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February 22, 2006

A few weeks ago UM-KC Tax Professor Christopher R. Hoyt pondered why S corporations remain popular, given the existence of LLCs. We weight in with our thoughts. Prof. Hoyt is back today at the TaxProf Blog with musings that echo some of our thinking.

Prof. Hoyt:

An important choice-of-business entity consideration concerns employment taxes. A sole proprietor of a service business will pay both the employer and employee share of OASDI and health insurance taxes (with minor adjustments) on all earned income. The same result occurs if the person forms a single-member LLC. If, however, that individual forms an S corporation and takes a small salary, some of the profits will be taxed to the shareholder without being subject to employment taxes.

Tax Update:

Self-employment and FICA taxes: While the IRS is trying its best to frighten people in this regards, S corporation shareholders still often have more ability to reduce employment taxes than LLC members. S corporation K-1 earnings aren't self employment income, while LLC earnings usually are, at least for active members. The continuing uncertainty over how LLCs are to be treated for self-employment taxes doesn't help.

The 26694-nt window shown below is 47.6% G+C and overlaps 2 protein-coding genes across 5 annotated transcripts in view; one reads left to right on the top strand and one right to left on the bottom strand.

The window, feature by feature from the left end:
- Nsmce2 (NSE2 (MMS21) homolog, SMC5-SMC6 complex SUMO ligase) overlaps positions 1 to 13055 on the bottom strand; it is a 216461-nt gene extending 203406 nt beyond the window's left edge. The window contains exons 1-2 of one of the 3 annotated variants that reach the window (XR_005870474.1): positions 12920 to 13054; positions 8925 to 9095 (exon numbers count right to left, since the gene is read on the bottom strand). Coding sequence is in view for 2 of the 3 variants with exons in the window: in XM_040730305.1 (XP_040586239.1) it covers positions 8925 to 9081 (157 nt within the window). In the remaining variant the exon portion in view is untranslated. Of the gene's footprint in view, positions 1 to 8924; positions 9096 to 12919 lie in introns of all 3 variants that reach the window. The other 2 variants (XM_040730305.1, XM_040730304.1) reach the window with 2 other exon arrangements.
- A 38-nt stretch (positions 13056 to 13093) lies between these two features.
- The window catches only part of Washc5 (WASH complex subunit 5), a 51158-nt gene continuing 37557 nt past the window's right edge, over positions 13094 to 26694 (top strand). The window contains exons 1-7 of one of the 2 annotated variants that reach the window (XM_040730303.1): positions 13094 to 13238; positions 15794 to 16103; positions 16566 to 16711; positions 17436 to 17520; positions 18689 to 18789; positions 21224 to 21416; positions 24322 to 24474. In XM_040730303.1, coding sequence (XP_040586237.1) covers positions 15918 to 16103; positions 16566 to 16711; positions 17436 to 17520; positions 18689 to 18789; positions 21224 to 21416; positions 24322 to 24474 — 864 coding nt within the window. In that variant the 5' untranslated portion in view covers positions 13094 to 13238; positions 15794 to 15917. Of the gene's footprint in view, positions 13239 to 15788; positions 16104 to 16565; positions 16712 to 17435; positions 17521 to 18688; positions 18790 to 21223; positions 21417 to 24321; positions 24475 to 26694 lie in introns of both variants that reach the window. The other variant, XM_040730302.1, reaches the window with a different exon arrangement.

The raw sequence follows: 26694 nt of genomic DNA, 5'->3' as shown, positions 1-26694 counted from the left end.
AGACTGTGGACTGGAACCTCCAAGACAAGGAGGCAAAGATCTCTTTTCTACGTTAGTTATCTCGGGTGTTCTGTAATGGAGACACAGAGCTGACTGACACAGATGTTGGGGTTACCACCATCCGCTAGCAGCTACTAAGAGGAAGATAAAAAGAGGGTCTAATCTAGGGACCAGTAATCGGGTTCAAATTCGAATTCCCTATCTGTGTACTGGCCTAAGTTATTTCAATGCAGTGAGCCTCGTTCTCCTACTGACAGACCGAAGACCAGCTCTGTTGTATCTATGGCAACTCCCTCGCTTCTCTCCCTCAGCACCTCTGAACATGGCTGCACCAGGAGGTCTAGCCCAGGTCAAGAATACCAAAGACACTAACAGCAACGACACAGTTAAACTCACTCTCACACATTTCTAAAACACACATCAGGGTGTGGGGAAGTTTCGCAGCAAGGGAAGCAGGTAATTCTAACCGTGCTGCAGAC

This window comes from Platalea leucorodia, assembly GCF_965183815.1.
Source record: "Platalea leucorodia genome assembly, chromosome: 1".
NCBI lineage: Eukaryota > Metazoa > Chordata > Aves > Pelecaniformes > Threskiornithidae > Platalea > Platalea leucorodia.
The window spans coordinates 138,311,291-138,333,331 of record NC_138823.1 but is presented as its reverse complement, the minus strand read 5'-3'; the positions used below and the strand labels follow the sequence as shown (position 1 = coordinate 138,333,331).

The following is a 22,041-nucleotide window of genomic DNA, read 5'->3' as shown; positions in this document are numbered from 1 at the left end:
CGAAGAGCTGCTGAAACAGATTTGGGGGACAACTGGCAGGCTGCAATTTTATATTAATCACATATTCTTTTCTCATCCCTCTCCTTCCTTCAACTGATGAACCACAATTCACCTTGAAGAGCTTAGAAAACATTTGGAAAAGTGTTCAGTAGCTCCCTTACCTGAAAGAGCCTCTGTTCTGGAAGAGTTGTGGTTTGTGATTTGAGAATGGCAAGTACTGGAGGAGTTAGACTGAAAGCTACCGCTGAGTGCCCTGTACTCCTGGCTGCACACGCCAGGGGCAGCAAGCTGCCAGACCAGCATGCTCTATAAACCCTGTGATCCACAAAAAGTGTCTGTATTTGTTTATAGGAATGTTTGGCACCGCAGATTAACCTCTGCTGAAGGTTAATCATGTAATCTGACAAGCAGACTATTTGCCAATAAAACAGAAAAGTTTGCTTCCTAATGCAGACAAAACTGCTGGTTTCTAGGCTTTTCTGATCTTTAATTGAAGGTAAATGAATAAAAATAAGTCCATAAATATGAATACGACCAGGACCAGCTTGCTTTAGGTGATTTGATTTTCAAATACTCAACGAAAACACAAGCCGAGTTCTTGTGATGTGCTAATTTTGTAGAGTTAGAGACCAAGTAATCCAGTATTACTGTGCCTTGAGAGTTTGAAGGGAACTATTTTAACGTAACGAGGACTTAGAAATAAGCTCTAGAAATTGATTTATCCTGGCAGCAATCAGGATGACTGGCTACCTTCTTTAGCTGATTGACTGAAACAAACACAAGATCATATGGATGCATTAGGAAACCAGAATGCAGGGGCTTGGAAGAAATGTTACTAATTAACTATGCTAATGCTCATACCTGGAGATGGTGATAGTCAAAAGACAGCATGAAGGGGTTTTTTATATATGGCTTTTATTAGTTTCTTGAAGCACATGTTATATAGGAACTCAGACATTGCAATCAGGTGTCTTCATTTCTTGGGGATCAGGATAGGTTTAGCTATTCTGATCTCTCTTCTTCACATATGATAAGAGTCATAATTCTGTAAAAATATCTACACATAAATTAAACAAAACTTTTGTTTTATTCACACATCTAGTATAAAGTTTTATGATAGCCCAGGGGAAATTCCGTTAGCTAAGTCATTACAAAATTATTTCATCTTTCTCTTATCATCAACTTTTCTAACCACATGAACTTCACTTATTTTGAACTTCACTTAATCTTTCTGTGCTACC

Prof. Hoyt has this pretty chart, from a Senate Report, showing how S corporation shareholders take advantage of the "John Edwards shelter":


Prof. Hoyt concludes:

With testimony like this in the Senate, it seems to me that it will only be a matter of time before we have legislation to put S corporations on par with LLCs when it comes to employment taxes. If that happens, then from a federal tax perspective it seems to me we should see more LLCs. Interesting, though, how some states have franchise taxes that discourage LLCs.

My view: legislation expanding self-employment tax is unlikely outside of broader Social Security solvency legislation or major tax reform. When the Treasury last tried to bring order to the murky self-employment tax status of LLCs, the political backlash was so severe that they haven't touched the issue in the nine years since. That backlash was nothing compared to the lobbying effort that would erupt if they try to subject S corporation K-1 income to self-employment tax.

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